- Most writers don’t have time to shop for groceries and learn to cook and eat at a table with actual plates and then do dishes—and not three times a day! Add exercising and seeing what it’s like outside to that list and suddenly you don’t have any free time at all! Instead, combine all three chores into one: Enjoy a brisk jog in the great outdoors to a nearby café, food cart, or mini-mart. Buy an affordable meal and jog back. To gain extra time, choose foods you can eat with one hand so you can sneak in some stolen writing time. To take back even more time, put a tall, standing table over your treadmill so you never have to stop writing to exercise again.
- Impulsively buy any song on iTunes that gets stuck in your head. The small pleasure of immediately acquiring something you want can give you a feeling of accomplishment that you may not get from your writing for years.
- Buy every book that is recommended to you and start reading immediately, regardless of how many other books you’re in the middle of. Read them in fifteen minute stints, alternating books. The math begins to get complicated, but, in theory, you should be able to finish four books in a year. TIP: Do not tweet the same title every week for #fridayreads; try tagging chapter names instead so your followers won’t notice it took you seven months to finish Dave Egger’s What is the What.
- Bonus free time activity, just in time for Halloween! While this breaks the rule of only two hours of fun per week, this holiday activity is worth the time splurge. Make an overnight reservation with a friend to stay in a state park yurt with a creepy name, like Devil’s Lake. Your goal, from nightfall until midnight, is to each write a scary story using the park you’re staying in as the story’s setting. At midnight, pencils go down and you flip a coin to see who reads aloud first…! Winner is the last person to run screaming into the dark and lock themselves inside their car.
- Molly E. Johnson is the author of Spartacus and the Circus of Shadows, a middle grade novel from RainTown Press.
Tuesday, October 11, 2011
Top 10 Disaster Books
Well, this is going to be a bit of a random list. Call it the Top Ten Disaster Books Mike Mullin Likes. I chose to exclude most dystopias, which usually have a disaster in the backstory. Otherwise books like The Hunger Games and The Road would appear on my list. Some of the titles are chosen for love alone, others in part because of the influence they had on my disaster novel, ASHFALL. I’m including young adult novels, non-fiction, and adult science fiction because, hey, it’s my list, and I can do what I want. Enjoy!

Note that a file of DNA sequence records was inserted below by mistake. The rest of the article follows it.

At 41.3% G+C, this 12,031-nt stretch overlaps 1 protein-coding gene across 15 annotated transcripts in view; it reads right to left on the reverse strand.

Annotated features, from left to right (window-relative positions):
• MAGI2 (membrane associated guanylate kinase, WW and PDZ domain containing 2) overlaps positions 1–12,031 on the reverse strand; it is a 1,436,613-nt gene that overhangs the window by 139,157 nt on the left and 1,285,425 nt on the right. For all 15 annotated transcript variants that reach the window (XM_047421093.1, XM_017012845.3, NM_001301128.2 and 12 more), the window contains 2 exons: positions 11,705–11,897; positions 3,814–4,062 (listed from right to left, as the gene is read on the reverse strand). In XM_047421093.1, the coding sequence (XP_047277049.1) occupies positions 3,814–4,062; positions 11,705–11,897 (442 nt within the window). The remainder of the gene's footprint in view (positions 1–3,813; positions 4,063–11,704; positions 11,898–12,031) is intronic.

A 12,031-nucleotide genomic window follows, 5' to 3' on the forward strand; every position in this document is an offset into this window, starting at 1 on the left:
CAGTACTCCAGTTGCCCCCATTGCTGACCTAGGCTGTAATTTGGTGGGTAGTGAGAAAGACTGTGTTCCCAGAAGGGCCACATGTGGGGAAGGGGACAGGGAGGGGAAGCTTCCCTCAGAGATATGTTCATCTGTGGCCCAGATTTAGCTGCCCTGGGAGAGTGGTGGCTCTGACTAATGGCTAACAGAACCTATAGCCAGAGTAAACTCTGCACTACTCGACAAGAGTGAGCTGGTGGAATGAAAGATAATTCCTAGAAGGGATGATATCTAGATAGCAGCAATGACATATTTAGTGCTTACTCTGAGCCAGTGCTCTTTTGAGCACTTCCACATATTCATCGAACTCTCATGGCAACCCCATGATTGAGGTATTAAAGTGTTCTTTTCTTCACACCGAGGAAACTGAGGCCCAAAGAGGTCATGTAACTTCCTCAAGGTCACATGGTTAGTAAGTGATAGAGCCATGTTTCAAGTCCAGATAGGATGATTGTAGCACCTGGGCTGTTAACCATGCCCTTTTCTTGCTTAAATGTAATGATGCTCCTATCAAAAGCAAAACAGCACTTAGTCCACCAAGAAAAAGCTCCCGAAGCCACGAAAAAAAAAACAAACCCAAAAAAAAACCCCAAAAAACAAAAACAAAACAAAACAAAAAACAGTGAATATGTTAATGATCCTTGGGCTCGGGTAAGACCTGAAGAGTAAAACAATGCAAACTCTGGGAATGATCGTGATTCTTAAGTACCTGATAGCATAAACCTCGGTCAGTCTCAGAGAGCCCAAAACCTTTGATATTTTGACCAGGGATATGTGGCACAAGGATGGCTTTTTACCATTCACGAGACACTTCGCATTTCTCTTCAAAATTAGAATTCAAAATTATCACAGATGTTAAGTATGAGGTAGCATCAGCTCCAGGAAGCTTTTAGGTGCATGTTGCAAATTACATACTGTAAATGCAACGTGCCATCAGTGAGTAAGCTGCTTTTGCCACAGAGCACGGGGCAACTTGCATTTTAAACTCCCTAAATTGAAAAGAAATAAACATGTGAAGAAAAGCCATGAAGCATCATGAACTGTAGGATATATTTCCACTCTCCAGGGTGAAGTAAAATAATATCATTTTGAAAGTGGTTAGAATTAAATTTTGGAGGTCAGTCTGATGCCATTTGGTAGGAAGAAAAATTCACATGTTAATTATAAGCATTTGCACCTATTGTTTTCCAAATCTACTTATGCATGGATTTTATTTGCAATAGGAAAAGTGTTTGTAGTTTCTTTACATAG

Earthquake at Dawn by Kristiana Gregory
Real photographer Edith Irvine and her fictional fifteen-year-old maid, Daisy, are caught up in the devastation of the 1906 San Francisco Earthquake. Gregory does a great job depicting the full range of responses to the disaster including: the chaos, cooperation, and governmental corruption. Young adult fiction.
Krakatoa: The Day the World Exploded August 27, 1883 by Simon Winchester
This is easily the finest account of a volcanic disaster yet written. Covers the eruption in exhaustive detail, from its global impacts to the long term local social changes it wrought, sowing the seeds of Indonesian nationalism. Winchester’s prose is clear and accurate but never boring. This work had a major impact on ASHFALL—since no supervolcano has erupted in recorded human history, accounts of large Plinian eruptions like Krakatoa were the best source for many of the details I needed to make my novel realistic. Adult non-fiction.
Catastrophe, the Origins of the Modern World by David Keyes
Describes how a volcanic event in 535 CE changed the world, leading to mass migrations, causing some empires to founder and others to flourish, and sparking the plagues that later ravaged Europe. If you want to get an idea of what Alex and Darla might be up against in the sequels to ASHFALL, this is a good book to read. Adult non-fiction.
The Last Survivors Series by Susan Beth Pfeffer
A comet strikes the moon, moving it closer to earth. Catastrophe ensues, as higher lunar gravity wreaks havoc on the earth’s tides, weather, and mantle. The second book in the trilogy is the best—grittier and more realistic than books one or three. Young adult fiction.
Shipbreaker by Paolo Bacigalupi
If you want to be afraid of a disaster, this is the one to fear. Climate change and dwindling oil turn the U.S. into a third-world state. The teenage protagonist, Nailer, struggles to survive by scrounging scrap metal from rusting tankers while the small privileged class flits along the ocean just beyond him in sleek new hydrofoils. Ship Breaker is just as plausible as ASHFALL, but a lot more likely to happen within our lifetime. And this disaster is one we can do something about—there’s no existing or foreseeable technological fix for a supervolcano. Young adult fiction.